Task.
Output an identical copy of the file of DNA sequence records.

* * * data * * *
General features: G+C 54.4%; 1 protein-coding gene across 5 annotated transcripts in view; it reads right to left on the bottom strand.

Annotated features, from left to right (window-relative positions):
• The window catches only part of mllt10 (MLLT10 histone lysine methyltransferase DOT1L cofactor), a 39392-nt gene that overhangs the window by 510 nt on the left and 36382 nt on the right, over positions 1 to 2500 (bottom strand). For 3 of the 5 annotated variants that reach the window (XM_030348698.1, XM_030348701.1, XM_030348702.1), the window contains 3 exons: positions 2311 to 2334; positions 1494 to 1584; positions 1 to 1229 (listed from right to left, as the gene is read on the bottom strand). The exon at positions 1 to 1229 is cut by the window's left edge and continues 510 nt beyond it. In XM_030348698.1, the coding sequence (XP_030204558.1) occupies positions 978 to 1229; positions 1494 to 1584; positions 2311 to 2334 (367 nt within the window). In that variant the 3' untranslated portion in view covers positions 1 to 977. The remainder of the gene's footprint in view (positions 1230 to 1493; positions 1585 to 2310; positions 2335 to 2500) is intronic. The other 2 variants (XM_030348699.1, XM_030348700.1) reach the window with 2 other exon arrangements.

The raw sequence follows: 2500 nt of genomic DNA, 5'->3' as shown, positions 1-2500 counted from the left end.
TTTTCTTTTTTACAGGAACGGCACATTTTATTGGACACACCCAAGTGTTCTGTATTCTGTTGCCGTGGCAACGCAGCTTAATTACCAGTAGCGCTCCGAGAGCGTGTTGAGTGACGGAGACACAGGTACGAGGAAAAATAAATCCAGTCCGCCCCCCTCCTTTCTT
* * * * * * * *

General features: G+C 54.4%; 1 protein-coding gene across 5 annotated transcripts in view; it reads right to left on the bottom strand.

Annotated features, from left to right (window-relative positions):
• The window catches only part of mllt10 (MLLT10 histone lysine methyltransferase DOT1L cofactor), a 39392-nt gene that overhangs the window by 510 nt on the left and 36382 nt on the right, over positions 1 to 2500 (bottom strand). For 3 of the 5 annotated variants that reach the window (XM_030348698.1, XM_030348701.1, XM_030348702.1), the window contains 3 exons: positions 2311 to 2334; positions 1494 to 1584; positions 1 to 1229 (listed from right to left, as the gene is read on the bottom strand). The exon at positions 1 to 1229 is cut by the window's left edge and continues 510 nt beyond it. In XM_030348698.1, the coding sequence (XP_030204558.1) occupies positions 978 to 1229; positions 1494 to 1584; positions 2311 to 2334 (367 nt within the window). In that variant the 3' untranslated portion in view covers positions 1 to 977. The remainder of the gene's footprint in view (positions 1230 to 1493; positions 1585 to 2310; positions 2335 to 2500) is intronic. The other 2 variants (XM_030348699.1, XM_030348700.1) reach the window with 2 other exon arrangements.

The raw sequence follows: 2500 nt of genomic DNA, 5'->3' as shown, positions 1-2500 counted from the left end.
TTTTCTTTTTTACAGGAACGGCACATTTTATTGGACACACCCAAGTGTTCTGTATTCTGTTGCCGTGGCAACGCAGCTTAATTACCAGTAGCGCTCCGAGAGCGTGTTGAGTGACGGAGACACAGGTACGAGGAAAAATAAATCCAGTCCGCCCCCCTCCTTTCTT